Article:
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Stolen Shakespeare Guild’s actors sing about — and in — gloom

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The Last Five Years

Through June 15

Stolen Shakespeare Guild Basement Series

1300 Gendy St.

Fort Worth

8 p.m. Fridays and Saturdays; 2 p.m. June 15


Posted 4:06am on Saturday, May. 31, 2014

Breaking up, we have been told in song, is hard to do.

But in The Last Five Years, the musical that opened as part of the Stolen Shakespeare Guild’s basement series on Friday, at least the characters calling it quits have the comfort of being able to sing about it.

Because while most musicals are about falling in love, this show (which might be more aptly described as a song cycle) chronicles the dissolution of the romance between Jamie (Mitchell Ferguson), a rising young writer, and Cathy (Mary Jerome), a luckless actress who is making a career out of doing auditions.

The gimmick here is that they each sing the chronology of their relationship in reverse. So the first tune we hear from Cathy is about the end of the relationship, which is followed by a number from Jamie about the beginning of it. At the end of Act One and the opening of Act Two, we get duets because those are the only points where they both occupy the same time and space.

So this show from 2001, written and composed by Jason Robert Brown, has a clever structure and some good songs cast in a Broadway-meets-pop mold. In this production, Ferguson fares a bit better than Jerome, who is more affected by the less-than-ideal acoustics of the raw and ragged basement space below the Fort Worth Community Arts Center. Their numbers are well staged, thanks to the direction by Nathan Autrey, who makes good use of the minimal sets (a bed, a desk, a living area) to keep the singers moving around.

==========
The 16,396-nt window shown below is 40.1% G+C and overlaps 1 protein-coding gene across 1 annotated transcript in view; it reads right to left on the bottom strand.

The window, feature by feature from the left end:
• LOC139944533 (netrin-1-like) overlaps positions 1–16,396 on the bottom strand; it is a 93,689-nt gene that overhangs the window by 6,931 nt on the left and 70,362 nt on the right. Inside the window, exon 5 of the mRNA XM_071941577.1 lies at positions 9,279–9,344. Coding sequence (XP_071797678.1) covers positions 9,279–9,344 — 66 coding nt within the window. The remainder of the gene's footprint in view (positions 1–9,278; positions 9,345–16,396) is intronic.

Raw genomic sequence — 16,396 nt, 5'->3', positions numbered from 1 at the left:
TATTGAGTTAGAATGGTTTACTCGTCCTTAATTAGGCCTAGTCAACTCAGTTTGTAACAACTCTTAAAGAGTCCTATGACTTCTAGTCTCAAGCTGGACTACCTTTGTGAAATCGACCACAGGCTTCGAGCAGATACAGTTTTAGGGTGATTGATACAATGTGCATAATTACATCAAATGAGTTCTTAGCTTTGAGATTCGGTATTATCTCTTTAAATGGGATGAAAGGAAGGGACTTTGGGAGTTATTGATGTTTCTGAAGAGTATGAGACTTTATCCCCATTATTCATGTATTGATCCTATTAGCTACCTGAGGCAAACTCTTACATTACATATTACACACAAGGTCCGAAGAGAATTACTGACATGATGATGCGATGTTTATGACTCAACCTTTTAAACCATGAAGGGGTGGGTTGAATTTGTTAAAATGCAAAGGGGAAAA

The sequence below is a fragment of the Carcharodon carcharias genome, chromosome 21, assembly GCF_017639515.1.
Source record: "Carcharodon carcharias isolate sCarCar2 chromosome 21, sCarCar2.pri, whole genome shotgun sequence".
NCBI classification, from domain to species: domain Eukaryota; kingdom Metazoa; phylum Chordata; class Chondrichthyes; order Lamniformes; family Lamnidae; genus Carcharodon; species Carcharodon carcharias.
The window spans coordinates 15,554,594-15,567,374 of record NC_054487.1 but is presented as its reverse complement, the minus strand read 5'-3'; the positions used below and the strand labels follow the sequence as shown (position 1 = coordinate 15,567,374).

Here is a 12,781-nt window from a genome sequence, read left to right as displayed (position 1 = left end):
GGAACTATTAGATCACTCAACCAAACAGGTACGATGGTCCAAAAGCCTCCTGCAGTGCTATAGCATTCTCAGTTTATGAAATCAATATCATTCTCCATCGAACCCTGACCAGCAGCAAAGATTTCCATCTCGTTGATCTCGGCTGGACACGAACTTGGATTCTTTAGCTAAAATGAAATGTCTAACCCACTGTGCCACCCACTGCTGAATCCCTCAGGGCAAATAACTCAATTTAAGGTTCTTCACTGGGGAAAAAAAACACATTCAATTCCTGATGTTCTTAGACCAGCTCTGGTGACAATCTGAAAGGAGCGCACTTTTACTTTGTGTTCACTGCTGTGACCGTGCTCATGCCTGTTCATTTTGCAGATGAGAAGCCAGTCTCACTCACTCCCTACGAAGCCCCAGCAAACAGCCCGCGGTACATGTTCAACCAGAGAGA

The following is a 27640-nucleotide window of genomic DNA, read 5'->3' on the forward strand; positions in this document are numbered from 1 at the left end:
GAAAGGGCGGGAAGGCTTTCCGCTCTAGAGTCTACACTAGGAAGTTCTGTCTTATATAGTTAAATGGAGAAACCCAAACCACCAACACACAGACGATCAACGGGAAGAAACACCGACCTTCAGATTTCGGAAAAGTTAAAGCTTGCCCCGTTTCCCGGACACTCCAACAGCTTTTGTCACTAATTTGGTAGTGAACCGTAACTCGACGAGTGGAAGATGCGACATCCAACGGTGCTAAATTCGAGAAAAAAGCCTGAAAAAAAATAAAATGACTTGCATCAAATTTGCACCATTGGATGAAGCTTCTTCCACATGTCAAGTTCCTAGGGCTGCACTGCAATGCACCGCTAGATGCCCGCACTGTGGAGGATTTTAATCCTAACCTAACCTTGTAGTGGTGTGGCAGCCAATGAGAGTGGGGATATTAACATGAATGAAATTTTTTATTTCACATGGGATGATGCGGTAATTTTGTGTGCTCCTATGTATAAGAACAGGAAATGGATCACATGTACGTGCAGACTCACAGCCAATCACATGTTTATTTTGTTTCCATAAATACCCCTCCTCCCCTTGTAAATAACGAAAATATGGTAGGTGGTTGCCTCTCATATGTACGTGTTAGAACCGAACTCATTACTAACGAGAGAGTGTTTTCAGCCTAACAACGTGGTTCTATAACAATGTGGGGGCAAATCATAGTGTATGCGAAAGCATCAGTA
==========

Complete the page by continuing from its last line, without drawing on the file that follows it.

Much of the vocal work is appealing, but the songs do become tiring because, although Brown varies the structures somewhat, they are so stylistically similar. Several are also too long. Moreover, watching and listening to a marriage fall apart before your eyes is not the most pleasant of theatrical experiences. There are moments of happiness, and even humor, in this musical. But most of it is archly sad.

As to the production itself, both actors have acceptable pipes and play their roles well enough, but they do not project much chemistry, even for a couple who are divorcing.

Finally, the basement space, in addition to being as aesthetically barren as would be expected, is extremely difficult to light, so the singers are sometimes laboring in the dark.

But, given the cloud hanging over this musical’s lovers, that may be quite fitting.

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